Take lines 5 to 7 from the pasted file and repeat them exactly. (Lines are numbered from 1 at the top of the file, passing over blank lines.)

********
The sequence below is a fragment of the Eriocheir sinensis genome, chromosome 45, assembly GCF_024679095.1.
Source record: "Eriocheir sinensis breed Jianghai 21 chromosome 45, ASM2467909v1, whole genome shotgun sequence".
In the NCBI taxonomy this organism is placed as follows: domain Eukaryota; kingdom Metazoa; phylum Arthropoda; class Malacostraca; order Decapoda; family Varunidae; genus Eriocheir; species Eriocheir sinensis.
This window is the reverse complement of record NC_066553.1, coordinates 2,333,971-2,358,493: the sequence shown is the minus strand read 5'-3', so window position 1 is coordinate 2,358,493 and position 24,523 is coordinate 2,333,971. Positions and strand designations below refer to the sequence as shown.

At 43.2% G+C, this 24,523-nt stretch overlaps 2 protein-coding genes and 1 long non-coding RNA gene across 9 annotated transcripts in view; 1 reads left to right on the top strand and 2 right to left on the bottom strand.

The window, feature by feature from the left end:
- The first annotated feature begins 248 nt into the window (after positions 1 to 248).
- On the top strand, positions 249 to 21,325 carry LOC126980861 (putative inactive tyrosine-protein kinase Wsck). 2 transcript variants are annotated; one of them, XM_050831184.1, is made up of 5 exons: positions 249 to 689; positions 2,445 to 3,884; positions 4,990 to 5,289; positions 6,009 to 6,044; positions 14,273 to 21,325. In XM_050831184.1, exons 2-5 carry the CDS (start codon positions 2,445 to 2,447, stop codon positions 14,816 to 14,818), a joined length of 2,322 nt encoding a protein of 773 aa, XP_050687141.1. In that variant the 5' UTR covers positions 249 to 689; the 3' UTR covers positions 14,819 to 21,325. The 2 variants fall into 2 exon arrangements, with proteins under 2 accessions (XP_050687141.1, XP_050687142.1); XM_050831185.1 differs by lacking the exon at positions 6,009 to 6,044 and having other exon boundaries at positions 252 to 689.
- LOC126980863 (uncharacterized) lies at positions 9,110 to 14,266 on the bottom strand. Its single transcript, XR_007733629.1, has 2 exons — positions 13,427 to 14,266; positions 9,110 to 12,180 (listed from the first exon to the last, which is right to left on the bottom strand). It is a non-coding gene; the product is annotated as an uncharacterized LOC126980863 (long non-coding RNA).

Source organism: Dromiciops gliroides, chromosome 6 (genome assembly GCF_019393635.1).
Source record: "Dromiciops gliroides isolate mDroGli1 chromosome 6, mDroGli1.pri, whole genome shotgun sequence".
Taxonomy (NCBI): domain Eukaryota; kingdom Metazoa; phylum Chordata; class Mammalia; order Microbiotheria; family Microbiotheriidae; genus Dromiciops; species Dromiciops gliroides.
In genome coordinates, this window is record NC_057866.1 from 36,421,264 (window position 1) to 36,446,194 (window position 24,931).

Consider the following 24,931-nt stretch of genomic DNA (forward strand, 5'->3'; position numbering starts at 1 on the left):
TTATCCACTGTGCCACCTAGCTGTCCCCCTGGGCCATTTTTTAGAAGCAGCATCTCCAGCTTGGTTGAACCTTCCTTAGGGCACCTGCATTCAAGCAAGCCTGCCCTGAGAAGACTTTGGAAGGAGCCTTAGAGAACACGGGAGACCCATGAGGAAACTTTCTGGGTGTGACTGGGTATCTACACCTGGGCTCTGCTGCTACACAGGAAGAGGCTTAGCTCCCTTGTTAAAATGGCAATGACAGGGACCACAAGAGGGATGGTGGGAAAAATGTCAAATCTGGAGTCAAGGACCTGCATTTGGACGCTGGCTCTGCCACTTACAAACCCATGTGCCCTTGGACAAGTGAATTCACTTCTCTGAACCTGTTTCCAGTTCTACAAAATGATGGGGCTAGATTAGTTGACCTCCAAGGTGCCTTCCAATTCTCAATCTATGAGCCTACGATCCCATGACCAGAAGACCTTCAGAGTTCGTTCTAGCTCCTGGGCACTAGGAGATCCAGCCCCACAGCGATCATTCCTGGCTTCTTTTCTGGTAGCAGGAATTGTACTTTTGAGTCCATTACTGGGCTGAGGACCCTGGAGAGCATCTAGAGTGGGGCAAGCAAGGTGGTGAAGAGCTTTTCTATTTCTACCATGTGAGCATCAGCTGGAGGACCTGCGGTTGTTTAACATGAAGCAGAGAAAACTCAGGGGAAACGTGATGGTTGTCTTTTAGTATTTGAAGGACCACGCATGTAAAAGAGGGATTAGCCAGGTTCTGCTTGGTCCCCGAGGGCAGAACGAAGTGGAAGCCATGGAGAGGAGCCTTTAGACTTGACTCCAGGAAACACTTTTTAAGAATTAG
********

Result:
At 43.2% G+C, this 24,523-nt stretch overlaps 2 protein-coding genes and 1 long non-coding RNA gene across 9 annotated transcripts in view; 1 reads left to right on the top strand and 2 right to left on the bottom strand.

The window, feature by feature from the left end:
- The first annotated feature begins 248 nt into the window (after positions 1 to 248).